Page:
ORIGINAL RESEARCH article
Genetic Screening of Mutations Associated with Fabry Disease in a Nationwide Cohort of Juvenile Idiopathic Arthritis Patients
- 1Rheumatology Department, Hospital Santa Maria, Lisbon Academic Medical Centre, Lisboa, Portugal
- 2Rheumatology Research Unit, Instituto de Medicina Molecular, Faculdade de Medicina da Universidade de Lisboa, Lisboa, Portugal
- 3Rheumatology Department, Centro Hospitalar de Lisboa Ocidental, Lisboa, Portugal
- 4Centro de Histocompatibilidade do Centro, Coimbra, Portugal
- 5Instituto Português de Reumatologia, Lisboa, Portugal
- 6Pediatric Rheumatology Unit, Hospital Pediátrico de Coimbra, Coimbra, Portugal
- 7Rheumatology Department, Hospital de Faro, Faro, Portugal
- 8Rheumatology Department, Centro Hospitalar S. João, Porto, Portugal
- 9EpiDoC, CEDOC, Nova Medical School, Lisbon, Portugal
Fabry’s disease (FD) is a lysosomal storage disorder associated with an alpha-galactosidase A deficiency. The prevalence of FD among juvenile idiopathic arthritis (JIA) patients with established diagnosis is unknown, but as musculoskeletal pain may be an important complaint at presentation, misdiagnosed cases are anticipated. With this study, we aim to calculate the frequency of FD-associated mutations in a cohort of JIA patients. Children with JIA from a national cohort were selected. Clinical and laboratorial information was recorded in the Portuguese rheumatic diseases register (http://Reuma.pt). Molecular genetic testing to detect GLA gene mutations was performed. After the multiplex polymerase chain reactions technique for DNA amplification, direct sequencing of the complete sequence of GLA gene was completed. From a cohort of 292 patients with JIA (188 females, 104 males), mutations were identified in 5 patients (all female). Four patients had the mutation D313Y, a rare GLA variant, which is associated with low enzymatic levels in plasma, but normal lysosomal levels. One patient presented the missense mutation R118C, which was previously described in Mediterranean patients with FD. This is the first screening of FD mutations in a cohort of JIA patients. No “classic” pathogenic FD mutations were reported. The late-onset FD-associated mutation, R118C, was found in a frequency of 0.34% (1/292).
Fabry’s disease (FD) is a lysosomal storage disorder initiated by sphingolipid accumulation within lysosomes owing to an alpha-galactosidase A (alpha-Gal A) deficiency (1, 2). It is a monogenetic defect inherited in an X-related recessive manner (3). The defects in the GLA gene are heterogeneous, with over 649 mutations recorded according to The Human Gene Mutation Database (accessed 27th October 2015); the majority of these mutations are missense or nonsense (4). This enzyme defect generates progressive accumulation of globotriaosylceramide (Gb3) and related glycosphingolipids, primarily in the vascular endothelium (5).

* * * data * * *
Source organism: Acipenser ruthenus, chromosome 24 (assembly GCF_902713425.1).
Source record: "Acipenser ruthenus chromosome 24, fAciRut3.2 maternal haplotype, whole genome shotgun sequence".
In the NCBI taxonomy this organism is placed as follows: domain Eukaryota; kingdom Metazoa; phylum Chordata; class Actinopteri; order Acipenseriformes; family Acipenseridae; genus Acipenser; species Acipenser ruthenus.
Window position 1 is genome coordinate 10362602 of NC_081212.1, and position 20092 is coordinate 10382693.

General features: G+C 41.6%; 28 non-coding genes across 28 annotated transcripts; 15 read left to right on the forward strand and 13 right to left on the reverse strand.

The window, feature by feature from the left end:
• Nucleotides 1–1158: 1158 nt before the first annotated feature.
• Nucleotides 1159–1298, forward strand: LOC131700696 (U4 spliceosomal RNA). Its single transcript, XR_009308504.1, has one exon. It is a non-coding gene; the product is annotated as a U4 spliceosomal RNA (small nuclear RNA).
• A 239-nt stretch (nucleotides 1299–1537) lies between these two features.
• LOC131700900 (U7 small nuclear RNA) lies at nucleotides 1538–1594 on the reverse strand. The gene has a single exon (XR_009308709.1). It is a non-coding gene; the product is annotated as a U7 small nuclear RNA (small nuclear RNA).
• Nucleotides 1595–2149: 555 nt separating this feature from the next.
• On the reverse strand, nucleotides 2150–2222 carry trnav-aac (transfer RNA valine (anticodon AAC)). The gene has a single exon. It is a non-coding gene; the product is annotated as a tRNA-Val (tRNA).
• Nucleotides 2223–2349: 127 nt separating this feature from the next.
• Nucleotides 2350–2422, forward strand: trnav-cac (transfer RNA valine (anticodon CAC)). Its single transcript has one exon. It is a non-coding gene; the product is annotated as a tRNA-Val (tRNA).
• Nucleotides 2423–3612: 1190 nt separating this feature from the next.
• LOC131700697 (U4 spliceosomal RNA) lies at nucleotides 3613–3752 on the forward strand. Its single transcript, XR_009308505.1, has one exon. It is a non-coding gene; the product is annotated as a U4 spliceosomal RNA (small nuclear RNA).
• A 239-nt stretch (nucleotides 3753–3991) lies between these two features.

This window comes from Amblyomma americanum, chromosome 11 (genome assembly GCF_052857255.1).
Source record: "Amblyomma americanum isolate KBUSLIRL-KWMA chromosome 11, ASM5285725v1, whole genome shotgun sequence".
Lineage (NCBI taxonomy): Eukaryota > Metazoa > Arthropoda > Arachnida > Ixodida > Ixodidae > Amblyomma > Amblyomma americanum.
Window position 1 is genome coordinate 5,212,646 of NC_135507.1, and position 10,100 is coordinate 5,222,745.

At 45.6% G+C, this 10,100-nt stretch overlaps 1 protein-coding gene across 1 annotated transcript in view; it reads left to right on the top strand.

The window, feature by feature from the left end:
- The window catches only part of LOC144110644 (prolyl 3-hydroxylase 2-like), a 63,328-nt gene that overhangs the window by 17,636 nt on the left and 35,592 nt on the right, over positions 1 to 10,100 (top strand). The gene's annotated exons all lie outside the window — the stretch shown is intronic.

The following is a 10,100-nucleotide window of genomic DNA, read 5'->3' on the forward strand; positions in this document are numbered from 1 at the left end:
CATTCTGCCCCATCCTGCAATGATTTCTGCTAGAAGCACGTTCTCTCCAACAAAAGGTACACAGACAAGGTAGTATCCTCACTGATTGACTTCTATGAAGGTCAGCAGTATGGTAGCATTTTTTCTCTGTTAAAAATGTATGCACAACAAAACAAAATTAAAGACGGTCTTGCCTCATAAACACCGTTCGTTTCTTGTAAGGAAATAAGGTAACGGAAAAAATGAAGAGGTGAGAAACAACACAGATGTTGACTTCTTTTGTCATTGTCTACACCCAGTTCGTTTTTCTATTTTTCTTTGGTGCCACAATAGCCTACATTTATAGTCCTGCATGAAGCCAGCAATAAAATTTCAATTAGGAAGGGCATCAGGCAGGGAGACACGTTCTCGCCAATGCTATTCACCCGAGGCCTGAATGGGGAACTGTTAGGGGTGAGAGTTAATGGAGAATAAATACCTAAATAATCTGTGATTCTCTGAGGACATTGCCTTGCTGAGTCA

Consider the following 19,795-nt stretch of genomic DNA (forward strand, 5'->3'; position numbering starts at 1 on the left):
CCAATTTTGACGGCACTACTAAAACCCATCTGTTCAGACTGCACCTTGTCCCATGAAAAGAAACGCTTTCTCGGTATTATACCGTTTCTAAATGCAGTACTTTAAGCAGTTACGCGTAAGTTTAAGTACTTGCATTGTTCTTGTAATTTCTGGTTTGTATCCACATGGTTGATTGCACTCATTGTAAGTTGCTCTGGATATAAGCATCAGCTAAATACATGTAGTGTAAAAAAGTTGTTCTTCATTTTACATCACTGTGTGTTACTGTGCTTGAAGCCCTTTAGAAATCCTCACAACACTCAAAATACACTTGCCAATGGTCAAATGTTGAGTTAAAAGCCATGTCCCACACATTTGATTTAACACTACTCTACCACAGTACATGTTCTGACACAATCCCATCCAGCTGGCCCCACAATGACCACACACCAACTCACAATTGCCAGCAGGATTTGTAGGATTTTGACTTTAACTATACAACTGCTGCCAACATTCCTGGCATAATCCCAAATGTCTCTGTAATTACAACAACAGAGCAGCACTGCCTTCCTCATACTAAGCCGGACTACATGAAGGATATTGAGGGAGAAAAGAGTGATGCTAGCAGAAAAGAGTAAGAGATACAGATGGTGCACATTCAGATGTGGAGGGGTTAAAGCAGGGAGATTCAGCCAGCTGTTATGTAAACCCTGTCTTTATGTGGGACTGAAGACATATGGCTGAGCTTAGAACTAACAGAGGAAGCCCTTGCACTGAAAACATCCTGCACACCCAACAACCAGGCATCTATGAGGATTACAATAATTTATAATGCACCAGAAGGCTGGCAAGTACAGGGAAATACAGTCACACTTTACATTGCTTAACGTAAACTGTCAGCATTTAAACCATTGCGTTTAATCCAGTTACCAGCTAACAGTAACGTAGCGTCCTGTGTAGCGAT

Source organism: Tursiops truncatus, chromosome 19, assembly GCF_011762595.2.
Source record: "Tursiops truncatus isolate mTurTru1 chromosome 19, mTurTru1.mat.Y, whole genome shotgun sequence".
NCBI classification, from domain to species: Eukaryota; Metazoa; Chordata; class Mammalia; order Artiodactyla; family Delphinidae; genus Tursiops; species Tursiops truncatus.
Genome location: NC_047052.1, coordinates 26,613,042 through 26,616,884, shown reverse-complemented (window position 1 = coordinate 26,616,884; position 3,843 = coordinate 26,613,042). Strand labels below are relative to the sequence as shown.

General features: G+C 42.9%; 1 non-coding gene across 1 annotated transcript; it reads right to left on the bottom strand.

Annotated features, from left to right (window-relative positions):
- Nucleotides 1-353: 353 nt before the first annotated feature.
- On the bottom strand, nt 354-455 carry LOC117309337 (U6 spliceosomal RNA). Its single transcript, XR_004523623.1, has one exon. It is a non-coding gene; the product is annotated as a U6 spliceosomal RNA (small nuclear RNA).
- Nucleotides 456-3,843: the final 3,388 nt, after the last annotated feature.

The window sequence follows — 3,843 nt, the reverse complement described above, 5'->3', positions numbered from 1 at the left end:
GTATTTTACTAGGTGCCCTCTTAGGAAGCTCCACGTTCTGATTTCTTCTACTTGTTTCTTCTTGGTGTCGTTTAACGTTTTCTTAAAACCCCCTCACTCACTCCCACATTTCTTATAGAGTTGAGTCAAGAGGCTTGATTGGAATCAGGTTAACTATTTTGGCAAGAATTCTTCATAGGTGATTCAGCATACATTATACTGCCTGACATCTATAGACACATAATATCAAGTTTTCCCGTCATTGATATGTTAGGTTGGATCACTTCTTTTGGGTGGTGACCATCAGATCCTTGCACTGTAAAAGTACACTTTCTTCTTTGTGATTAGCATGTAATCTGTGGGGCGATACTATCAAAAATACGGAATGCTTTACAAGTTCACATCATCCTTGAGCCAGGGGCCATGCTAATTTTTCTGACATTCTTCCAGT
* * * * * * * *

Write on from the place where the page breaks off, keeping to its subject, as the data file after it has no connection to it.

Classically, affected hemizygous males present with joint pain (60–80% of the patients), cutaneous lesions (angiokeratomas), and gastrointestinal (GI) symptoms (abdominal pain, diarrhea, and vomiting) (5, 7). Autonomic nerve system damage can appear early in the disease course, with patients reporting absence or decrease of sweating. Notwithstanding the absence of major organ dysfunction, these early symptoms, including arthralgia, can produce significant morbidity, limiting the quality of life of affected children (7).
During the course of the disease, more severe manifestations occur, including renal, cardiac, and cerebrovascular complications.
Contradicting a previous belief that women who are heterozygotic for disease causing mutations have a mild phenotype, an analysis from the Fabry Outcome Survey revealed that the majority of these females report clinical features of Fabry disease (8). Indeed, severe manifestations of disease were present, with 77% of women reporting neurological involvement, 59% cardiac involvement, and 40% renal involvement, although the onset of symptoms was not as early as is typically observed in males (9). A considerable delay between onset of symptoms and diagnosis in this group of women was also observed, underlining the importance of careful and longitudinal assessment of female heterozygote patients with FD (9). Recently, definite FD diagnostic criteria were defined, both for male and female patients (see Table S1 in Supplementary Material) (10).
Fabry’s disease is rare but causes high comorbidity and increases mortality. However, if early diagnosed can be treatable. Enzyme replacement therapy (ERT) with agalsidase beta has positive results, decreasing neuropathic pain (11) and reducing major organ complications (such as left ventricle hypertrophy) (12).
The screening of high-risk populations seems to be the best cost-effective strategy to diagnose new cases and intervene earlier. As musculoskeletal pain may be a chief complaint, children with joint pain may be considered a population at risk. Two types of pain in FD patients have been described: (1) episodes of burning pain in the extremities, radiating inwards, associated with low-grade fever; (2) acroparesthesias (chronic neuropathic pain in the extremities) (13, 14). These episodes tend to express early in the disease course (first and second decades of life) (8).